Darboven lived in New York between 1966 and 1968 and had contact with representatives of minimal art, such as Sol Lewitt and Carl Andre. Her first abstract geometric constructions on graph paper, which she varied serially, emerged during this time. Although minimal art dogmatically insisted on a lack of reference, Darboven soon began to reintroduce specific content and circumstances, with the visualization of time sequences becoming a central theme in her work. She achieved this by developing her own notation systems in which numbers—which she regards as the only real invention of man—play a central role. Her early major work, the installation One Century (Library), 1970/71, is based on traditional calendar dates. She systematizes them according to a personal set of rules on sheets of paper which she groups in folders: From the numbers of days, months, years, and centuries, she forms cross sums and translates these into geometric forms. The extension of time can thus be experienced both as a linear sequence and in the form of tabular figures, with Darboven repeatedly emphasizing the central significance of the aesthetic qualities of her notations.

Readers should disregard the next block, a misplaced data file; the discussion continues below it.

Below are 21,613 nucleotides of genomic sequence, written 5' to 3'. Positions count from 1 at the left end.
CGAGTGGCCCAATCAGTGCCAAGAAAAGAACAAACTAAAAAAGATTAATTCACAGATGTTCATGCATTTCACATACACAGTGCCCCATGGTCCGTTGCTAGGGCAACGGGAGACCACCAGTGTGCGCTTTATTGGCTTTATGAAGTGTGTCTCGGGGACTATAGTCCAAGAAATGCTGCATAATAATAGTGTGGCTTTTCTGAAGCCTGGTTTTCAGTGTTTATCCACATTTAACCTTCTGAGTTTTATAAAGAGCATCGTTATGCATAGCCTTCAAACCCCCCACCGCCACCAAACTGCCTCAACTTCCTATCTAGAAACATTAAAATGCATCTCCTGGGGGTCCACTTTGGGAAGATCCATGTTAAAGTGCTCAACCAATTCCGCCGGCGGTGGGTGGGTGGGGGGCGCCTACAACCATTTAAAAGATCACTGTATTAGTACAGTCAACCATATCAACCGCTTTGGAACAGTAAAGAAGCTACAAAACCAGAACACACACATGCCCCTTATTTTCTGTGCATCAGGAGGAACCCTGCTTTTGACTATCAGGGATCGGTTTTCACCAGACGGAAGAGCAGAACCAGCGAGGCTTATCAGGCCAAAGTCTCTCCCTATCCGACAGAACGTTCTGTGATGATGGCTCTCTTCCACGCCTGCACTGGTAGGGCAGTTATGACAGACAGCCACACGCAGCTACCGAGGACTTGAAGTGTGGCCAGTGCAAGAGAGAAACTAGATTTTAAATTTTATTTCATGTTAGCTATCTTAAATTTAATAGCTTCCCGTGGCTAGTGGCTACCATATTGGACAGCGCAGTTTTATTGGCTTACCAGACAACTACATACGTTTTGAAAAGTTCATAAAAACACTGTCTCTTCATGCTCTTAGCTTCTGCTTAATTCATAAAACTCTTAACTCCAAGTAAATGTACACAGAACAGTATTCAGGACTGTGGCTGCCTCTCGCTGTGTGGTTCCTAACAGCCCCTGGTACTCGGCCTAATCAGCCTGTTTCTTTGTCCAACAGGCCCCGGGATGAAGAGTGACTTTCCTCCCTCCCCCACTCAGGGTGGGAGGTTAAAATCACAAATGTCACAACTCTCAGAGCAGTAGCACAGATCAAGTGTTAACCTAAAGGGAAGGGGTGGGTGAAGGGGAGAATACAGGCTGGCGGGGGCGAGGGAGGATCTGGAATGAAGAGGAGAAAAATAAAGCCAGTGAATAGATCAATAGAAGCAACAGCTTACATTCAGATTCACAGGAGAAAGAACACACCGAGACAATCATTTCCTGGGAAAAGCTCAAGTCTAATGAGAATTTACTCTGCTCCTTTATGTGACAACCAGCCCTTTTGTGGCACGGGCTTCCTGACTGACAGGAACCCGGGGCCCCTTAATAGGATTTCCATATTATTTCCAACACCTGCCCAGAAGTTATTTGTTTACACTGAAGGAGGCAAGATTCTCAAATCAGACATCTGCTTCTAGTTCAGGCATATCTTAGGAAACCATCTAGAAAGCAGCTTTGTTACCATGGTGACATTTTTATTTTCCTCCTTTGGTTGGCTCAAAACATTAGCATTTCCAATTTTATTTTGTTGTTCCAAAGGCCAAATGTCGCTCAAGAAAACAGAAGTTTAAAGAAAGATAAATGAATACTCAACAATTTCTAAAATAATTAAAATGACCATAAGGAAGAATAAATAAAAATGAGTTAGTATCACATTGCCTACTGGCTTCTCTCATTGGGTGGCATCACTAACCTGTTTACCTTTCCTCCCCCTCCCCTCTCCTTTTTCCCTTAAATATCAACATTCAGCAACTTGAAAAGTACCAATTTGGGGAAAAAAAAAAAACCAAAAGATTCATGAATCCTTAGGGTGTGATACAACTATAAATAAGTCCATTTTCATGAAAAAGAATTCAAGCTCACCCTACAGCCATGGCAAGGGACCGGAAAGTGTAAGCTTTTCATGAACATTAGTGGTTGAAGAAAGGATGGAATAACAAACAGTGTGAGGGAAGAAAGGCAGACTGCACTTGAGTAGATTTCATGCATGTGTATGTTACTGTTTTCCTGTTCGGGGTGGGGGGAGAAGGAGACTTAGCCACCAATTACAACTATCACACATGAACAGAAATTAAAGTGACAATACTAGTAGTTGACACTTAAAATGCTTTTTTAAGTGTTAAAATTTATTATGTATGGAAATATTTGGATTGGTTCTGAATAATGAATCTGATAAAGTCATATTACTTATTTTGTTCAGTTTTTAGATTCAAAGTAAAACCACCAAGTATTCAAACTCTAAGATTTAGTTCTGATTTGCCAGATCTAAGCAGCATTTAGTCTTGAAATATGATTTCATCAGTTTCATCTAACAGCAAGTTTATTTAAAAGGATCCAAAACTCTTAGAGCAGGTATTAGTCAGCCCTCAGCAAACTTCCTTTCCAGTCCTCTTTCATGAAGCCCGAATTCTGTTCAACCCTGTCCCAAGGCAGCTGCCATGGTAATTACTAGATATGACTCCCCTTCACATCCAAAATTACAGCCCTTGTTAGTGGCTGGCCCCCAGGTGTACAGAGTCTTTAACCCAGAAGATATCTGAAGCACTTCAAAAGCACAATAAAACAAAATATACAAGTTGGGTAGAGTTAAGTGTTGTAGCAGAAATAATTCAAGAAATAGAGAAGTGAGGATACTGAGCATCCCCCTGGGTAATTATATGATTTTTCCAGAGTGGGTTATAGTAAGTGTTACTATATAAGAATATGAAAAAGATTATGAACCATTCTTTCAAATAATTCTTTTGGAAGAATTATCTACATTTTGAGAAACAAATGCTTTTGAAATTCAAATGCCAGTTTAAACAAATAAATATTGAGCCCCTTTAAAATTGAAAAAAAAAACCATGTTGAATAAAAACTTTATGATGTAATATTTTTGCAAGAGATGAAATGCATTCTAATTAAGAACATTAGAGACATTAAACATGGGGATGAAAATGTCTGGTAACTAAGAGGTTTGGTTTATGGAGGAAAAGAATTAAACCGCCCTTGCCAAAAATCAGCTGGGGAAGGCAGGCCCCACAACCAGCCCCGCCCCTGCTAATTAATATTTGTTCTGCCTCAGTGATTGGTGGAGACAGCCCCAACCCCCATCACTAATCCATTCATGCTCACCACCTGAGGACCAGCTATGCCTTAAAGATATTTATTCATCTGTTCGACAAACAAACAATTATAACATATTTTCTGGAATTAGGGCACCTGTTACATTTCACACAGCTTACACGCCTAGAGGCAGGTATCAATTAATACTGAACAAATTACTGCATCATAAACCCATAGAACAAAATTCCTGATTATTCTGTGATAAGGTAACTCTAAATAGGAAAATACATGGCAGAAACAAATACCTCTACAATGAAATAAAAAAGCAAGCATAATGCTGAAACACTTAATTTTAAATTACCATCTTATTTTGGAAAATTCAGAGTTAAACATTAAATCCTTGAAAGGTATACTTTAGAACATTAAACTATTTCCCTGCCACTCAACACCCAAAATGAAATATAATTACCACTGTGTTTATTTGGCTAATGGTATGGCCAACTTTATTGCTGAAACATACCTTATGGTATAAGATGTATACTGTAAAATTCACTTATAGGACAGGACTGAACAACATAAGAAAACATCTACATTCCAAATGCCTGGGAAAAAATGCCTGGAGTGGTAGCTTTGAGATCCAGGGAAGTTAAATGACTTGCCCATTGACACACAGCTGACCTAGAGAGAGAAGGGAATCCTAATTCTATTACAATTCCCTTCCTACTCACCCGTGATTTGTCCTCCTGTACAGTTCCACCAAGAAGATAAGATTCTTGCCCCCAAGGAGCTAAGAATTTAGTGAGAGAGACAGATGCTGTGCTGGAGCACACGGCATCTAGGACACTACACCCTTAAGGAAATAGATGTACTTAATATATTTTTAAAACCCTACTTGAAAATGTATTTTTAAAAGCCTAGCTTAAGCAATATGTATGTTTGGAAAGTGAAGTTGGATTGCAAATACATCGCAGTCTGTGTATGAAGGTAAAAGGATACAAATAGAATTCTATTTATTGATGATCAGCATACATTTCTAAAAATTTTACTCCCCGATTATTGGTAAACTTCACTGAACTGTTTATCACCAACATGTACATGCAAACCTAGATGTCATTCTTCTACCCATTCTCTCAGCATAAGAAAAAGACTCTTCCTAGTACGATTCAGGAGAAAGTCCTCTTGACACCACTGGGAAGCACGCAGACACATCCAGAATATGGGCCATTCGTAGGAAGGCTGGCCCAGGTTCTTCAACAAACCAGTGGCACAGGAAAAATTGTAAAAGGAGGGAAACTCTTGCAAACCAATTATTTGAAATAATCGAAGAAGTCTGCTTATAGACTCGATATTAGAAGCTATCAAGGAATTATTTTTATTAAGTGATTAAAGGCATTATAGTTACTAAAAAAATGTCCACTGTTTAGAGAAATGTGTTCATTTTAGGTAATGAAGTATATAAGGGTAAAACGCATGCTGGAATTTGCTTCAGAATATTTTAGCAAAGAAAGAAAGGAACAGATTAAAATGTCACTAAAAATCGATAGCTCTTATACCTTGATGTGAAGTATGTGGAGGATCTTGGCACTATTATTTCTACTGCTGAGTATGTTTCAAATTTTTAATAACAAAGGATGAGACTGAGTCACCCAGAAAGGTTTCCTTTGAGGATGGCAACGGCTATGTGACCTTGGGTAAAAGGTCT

From the mid-1970s on, specific aspects of human cultural and political history appear in the form of text quotations, drawings, prints, or photographs in Darboven’s visualizations of the passing of time. These are presented without hierarchy or commentary, but one can read a warning commitment between the lines—not least against the background of German twentieth-century history. Materials on the Bismarck period, speeches by Willy Brandt or articles in the magazine Der Spiegel, texts by Heinrich Heine, Charles Baudelaire, Rainer Maria Rilke, or Jean Paul Sartre, and photographic and graphic representations of cultural and scientific achievements can become starting points for a critical reflection on the past.